Linda Geist
Sweet cornYour Show-Me Garden: MU Extension brings you gardening tips from experts around the state.

COLUMBIA, Mo. – Nothing says summer like steaming hot, homegrown sweet corn dripping with butter.

University of Missouri Extension horticulturist David Trinklein says that when he was growing up, his family took great pride in having sweet corn ready by July 4. “Failure to do so would be a source of public embarrassment,” he said.

Properly preparing sweet corn involves the following ritual. First, bring a pot of water to a slow boil. Send a family member to the corn patch. The family member should be someone schooled in the art of knowing when sweet corn is at its best. They will know how to pick only perfectly developed ears—not too juicy, not too chewy. They will silk the ears as they walk briskly back to the house. Lower corncobs gently into boiling water. Cook three to five minutes. Remove from the water. Slather with butter and salt to taste.

Trinklein says there is a method to the madness of the sweet corn ritual. Sweet corn begins to convert sugar to starch the moment it is picked. Sweetness drops each minute between harvest and consumption. Haste makes taste, if you will. That’s why farmers market vendors pride themselves on offering “picked fresh this morning” corn.

Sweet corn is a mutant strain of corn with twice the sugar content of field corn. Today there are more than 200 varieties available to the gardening public.

Over the years, scientists have made sweet corn even sweeter. Varieties also have been developed to improve the shelf life of the sweet taste.

First, there were the so-called “supersweet” varieties that contain about three times as much sugar as regular sweet corn. Supersweet types, however, don’t germinate well in cool soils and bear kernels that are on the chewy side. Some people find them too sweet. Illini Xtra Sweet and Providence are two popular supersweet varieties.

Supersweet varieties were followed by sugar-enhanced (SE) or Everlasting Heritage varieties. These varieties start about two times sweeter than normal sweet corn and stay sweeter longer after being harvested. Ambrosia, Bodacious, Delectable, Gold Nuggets, Incredible and Silver King are popular SE varieties.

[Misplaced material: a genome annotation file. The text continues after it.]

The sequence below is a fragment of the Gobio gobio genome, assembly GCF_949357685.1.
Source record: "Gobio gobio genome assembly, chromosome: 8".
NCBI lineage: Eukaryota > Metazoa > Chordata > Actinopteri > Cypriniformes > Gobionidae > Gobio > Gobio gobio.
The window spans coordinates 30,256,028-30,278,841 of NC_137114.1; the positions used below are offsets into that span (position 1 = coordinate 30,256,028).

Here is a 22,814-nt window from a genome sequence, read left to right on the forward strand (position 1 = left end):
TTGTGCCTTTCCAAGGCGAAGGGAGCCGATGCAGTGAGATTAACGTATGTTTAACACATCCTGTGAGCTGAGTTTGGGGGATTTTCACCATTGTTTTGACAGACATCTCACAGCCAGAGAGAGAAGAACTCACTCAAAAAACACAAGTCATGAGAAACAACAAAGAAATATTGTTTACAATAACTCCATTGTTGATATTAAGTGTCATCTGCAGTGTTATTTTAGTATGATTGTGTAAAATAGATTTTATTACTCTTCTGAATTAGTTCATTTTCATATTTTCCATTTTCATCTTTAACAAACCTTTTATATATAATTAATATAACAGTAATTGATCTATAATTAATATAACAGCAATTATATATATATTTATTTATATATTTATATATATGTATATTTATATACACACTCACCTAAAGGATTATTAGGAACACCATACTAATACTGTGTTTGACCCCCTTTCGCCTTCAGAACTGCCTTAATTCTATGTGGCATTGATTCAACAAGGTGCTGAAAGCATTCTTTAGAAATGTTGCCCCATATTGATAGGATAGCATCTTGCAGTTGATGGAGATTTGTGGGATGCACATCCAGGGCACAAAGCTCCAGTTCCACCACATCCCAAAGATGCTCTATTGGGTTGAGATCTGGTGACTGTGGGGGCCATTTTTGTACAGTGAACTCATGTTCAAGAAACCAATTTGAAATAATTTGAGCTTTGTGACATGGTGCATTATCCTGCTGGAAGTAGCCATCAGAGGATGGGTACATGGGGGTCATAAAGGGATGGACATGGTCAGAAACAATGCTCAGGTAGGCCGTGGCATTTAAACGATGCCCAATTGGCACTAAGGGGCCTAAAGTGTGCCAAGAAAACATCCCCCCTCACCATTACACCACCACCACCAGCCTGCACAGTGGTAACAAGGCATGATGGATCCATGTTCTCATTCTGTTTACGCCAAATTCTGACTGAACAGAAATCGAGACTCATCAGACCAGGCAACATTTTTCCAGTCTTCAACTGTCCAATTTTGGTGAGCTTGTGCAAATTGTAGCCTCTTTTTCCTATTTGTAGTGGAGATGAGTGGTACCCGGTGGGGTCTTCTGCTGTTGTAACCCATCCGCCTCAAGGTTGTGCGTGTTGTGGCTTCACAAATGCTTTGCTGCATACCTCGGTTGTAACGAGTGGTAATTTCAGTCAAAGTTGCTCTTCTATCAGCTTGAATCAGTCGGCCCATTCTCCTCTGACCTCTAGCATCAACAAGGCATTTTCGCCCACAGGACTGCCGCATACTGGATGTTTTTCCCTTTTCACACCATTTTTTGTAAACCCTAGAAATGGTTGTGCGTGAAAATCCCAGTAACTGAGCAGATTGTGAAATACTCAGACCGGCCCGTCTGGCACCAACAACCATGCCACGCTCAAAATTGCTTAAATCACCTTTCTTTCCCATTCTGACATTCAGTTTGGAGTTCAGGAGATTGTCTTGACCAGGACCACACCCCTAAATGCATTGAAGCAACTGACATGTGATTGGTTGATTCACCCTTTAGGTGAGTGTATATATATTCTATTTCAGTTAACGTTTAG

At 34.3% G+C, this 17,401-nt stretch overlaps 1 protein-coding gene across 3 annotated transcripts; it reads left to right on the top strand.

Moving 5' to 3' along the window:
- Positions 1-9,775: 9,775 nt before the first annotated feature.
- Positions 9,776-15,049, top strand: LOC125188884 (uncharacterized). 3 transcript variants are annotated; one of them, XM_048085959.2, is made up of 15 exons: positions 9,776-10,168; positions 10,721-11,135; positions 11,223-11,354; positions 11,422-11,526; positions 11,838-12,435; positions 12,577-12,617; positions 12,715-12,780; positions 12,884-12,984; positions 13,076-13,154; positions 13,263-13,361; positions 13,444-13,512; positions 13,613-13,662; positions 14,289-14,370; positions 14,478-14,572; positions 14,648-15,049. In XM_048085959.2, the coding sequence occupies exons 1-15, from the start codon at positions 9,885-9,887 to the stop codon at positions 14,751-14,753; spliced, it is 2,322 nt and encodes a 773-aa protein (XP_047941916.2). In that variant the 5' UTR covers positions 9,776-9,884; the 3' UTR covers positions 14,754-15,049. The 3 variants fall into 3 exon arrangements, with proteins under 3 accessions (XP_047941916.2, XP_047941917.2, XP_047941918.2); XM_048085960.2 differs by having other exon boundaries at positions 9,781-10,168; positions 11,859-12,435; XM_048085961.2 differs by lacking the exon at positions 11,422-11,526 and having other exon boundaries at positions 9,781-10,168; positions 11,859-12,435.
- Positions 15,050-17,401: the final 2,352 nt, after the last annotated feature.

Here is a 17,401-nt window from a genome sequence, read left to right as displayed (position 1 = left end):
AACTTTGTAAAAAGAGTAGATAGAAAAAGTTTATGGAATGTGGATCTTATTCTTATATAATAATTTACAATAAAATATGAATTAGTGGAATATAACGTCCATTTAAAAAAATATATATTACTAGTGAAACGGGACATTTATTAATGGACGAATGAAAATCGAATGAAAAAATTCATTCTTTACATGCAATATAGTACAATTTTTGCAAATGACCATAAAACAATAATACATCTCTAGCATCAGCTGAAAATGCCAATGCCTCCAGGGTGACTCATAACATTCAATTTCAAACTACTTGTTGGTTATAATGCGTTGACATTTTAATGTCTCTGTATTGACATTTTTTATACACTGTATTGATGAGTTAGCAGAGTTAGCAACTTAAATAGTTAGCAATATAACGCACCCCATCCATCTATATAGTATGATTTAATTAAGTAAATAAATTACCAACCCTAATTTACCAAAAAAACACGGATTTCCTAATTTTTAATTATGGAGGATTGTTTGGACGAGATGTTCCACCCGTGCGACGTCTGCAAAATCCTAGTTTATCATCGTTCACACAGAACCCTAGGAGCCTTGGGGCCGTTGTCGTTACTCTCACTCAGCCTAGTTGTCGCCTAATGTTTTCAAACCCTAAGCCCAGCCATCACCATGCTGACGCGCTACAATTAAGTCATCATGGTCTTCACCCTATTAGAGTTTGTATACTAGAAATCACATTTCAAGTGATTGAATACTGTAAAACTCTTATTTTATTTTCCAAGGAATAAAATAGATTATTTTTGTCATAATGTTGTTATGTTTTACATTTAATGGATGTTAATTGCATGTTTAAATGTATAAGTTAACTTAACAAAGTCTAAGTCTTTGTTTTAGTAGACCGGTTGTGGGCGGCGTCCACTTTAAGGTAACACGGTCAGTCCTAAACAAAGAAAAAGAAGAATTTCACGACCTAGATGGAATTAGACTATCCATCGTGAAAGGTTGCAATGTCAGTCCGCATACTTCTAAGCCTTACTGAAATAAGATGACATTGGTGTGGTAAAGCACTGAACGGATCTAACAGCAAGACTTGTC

Synergistic hybrids boast high yields, good vigor, delectable sweetness, disease tolerance and good holding quality. In essence, Trinklein says, they combine the best traits of supersweet and sugar-enhanced types into one variety. Synergistic hybrids include popular varieties such as Applause, Cameo, Honey Select, Pay Dirt, Providence and Silver Duchess.

Sweet corn is a warm-season crop that needs at least eight hours of direct sun to thrive. Avoid planting new sweeter varieties until ground temperature reaches at least 60 degrees. Use the frost-free date as the benchmark for older varieties.

Plant seeds about 1 inch deep and 8-10 inches apart. Space rows 30-42 inches apart. Sweet corn is wind-pollinated, so plant in blocks rather than a single straight line, says Trinklein.

Avoid cross-pollination of supersweet and other varieties by staggering planting dates by 14 days or planting at least 250 feet apart.

Sweet corn is a heavy feeder and requires a balanced pre-plant fertilizer such as 10-10-10 at the rate of 2-3 pounds per 100 square feet. Side-dress plants with additional nitrogen at tasseling. Water well, especially when the kernels fill as the silks begin to dry.

Few diseases plague sweet corn, but insects (and raccoons) do. Corn earworms, cutworms, armyworms, wireworms and rootworms damage corn. Proper garden cleanup in the fall helps avoid insect infestation. Also, avoid planting sweet corn in ground that was not clean-tilled the previous year. Corn earworm is the most problematic insect pest of sweet corn but can be controlled by timely applications of carbaryl (Sevin).

Sweet corn usually matures 22-24 days after silking. Silks turn brown and tips of the ears become blunt when corn is at the edible stage. Test readiness of corn by slightly pulling back the husk and silk. Kernels should fill the ear completely. Puncture a kernel using a fingernail. Liquid from the kernel will be watery if the corn is not ready to harvest. If it is past prime, it will be creamy or doughy. Milky liquid indicates readiness.

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